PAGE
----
The adversary takes advantage of a bug in an application failing to verify the integrity of the running process to execute arbitrary code in the address space of a separate live process. The adversary could use running code in the context of another process to try to access process's memory, system/network resources, etc. The goal of this attack is to evade detection defenses and escalate privileges by masking the malicious code under an existing legitimate process. Examples of approaches include but not limited to: dynamic-link library (DLL) injection, portable executable injection, thread execution hijacking, ptrace system calls, VDSO hijacking, and more.
Likelihood Of Attack
The table below shows the other attack patterns and high level categories that are related to this attack pattern. These relationships are defined as ChildOf and ParentOf, and give insight to similar items that may exist at higher and lower levels of abstraction. In addition, relationships such as CanFollow, PeerOf, and CanAlsoBe are defined to show similar attack patterns that the user may want to explore.
Standard Attack Pattern - A standard level attack pattern in CAPEC is focused on a specific methodology or technique used in an attack. It is often seen as a singular piece of a fully executed attack. A standard attack pattern is meant to provide sufficient details to understand the specific technique and how it attempts to accomplish a desired goal. A standard level attack pattern is a specific type of a more abstract meta level attack pattern.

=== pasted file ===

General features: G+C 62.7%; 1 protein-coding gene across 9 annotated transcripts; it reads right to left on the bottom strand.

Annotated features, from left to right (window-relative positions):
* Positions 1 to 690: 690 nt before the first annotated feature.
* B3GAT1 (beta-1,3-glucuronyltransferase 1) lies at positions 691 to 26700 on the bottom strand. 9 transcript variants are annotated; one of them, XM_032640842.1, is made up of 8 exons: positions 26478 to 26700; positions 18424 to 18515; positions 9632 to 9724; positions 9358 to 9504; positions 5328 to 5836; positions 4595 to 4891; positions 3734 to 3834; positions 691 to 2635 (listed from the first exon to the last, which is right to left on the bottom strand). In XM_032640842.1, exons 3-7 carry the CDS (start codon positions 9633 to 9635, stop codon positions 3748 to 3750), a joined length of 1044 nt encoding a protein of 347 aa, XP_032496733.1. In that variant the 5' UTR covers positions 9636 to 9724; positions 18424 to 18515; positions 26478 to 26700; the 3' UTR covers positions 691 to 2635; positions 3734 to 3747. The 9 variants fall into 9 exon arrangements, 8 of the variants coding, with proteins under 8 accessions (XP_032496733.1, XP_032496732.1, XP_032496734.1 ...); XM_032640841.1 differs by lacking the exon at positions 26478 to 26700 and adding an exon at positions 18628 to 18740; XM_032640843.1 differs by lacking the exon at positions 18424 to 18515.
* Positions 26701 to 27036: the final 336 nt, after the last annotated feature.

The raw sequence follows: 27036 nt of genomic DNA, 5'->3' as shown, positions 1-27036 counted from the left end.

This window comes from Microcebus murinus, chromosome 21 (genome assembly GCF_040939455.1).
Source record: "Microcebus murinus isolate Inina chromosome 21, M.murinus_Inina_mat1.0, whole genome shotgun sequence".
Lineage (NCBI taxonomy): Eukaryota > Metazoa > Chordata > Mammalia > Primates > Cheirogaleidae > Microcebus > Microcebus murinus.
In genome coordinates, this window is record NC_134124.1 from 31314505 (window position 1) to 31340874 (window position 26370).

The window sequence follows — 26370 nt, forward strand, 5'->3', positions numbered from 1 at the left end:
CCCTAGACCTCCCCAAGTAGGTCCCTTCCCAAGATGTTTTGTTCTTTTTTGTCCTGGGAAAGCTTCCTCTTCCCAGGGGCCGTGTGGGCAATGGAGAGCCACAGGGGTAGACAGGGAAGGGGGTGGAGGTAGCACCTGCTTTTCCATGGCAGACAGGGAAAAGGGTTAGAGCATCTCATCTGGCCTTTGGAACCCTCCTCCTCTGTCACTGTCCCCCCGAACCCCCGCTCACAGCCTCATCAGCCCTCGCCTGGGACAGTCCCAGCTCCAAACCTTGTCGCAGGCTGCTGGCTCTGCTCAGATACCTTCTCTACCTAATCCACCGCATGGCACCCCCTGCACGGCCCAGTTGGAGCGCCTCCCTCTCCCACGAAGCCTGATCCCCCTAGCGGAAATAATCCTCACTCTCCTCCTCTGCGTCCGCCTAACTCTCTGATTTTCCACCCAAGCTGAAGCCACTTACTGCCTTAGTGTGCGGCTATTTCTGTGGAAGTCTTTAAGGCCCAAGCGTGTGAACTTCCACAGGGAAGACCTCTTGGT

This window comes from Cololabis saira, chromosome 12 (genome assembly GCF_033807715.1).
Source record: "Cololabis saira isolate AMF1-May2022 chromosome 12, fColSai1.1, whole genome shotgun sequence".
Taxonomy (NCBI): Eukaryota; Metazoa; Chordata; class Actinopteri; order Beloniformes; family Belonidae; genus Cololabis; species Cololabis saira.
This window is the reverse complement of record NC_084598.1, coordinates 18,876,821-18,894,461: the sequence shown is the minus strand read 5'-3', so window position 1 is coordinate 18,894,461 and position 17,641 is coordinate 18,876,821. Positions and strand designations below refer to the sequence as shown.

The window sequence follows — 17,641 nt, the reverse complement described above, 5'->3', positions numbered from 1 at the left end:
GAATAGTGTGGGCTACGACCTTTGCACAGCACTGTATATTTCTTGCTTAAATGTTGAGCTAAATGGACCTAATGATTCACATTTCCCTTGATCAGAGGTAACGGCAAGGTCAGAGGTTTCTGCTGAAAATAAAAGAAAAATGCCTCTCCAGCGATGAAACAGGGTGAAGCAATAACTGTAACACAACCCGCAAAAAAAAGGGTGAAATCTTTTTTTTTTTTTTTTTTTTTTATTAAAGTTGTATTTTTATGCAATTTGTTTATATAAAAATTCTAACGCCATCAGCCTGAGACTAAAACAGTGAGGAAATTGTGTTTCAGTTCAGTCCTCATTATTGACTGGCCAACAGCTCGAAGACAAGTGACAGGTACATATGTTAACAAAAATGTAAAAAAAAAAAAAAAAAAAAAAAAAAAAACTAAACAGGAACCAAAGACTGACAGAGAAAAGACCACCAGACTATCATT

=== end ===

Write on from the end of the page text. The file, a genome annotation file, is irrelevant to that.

The targeted application fails to verify the integrity of the running process that allows an adversary to execute arbitrary code.
Knowledge of how to load malicious code into the memory space of a running process, as well as the ability to have the running process execute this code. For example, with DLL injection, the adversary must know how to load a DLL into the memory space of another running process, and cause this process to execute the code inside of the DLL.
The table below specifies different individual consequences associated with the attack pattern. The Scope identifies the security property that is violated, while the Impact describes the negative technical impact that arises if an adversary succeeds in their attack. The Likelihood provides information about how likely the specific consequence is expected to be seen relative to the other consequences in the list. For example, there may be high likelihood that a pattern will be used to achieve a certain impact, but a low likelihood that it will be exploited to achieve a different impact.
Execute Unauthorized Commands
Prevent unknown or malicious software from loading through whitelisting policy.
Properly restrict the location of the software being used.
Leverage security kernel modules providing advanced access control and process restrictions like SELinux.
Monitor API calls like CreateRemoteThread, SuspendThread/SetThreadContext/ResumeThread, QueueUserAPC, and similar for Windows.
Monitor API calls like ptrace system call, use of LD_PRELOAD environment variable, dlfcn dynamic linking API calls, and similar for Linux.
Monitor processes and command-line arguments for unknown behavior related to code injection.
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Page Last Updated or Reviewed:
September 30, 2019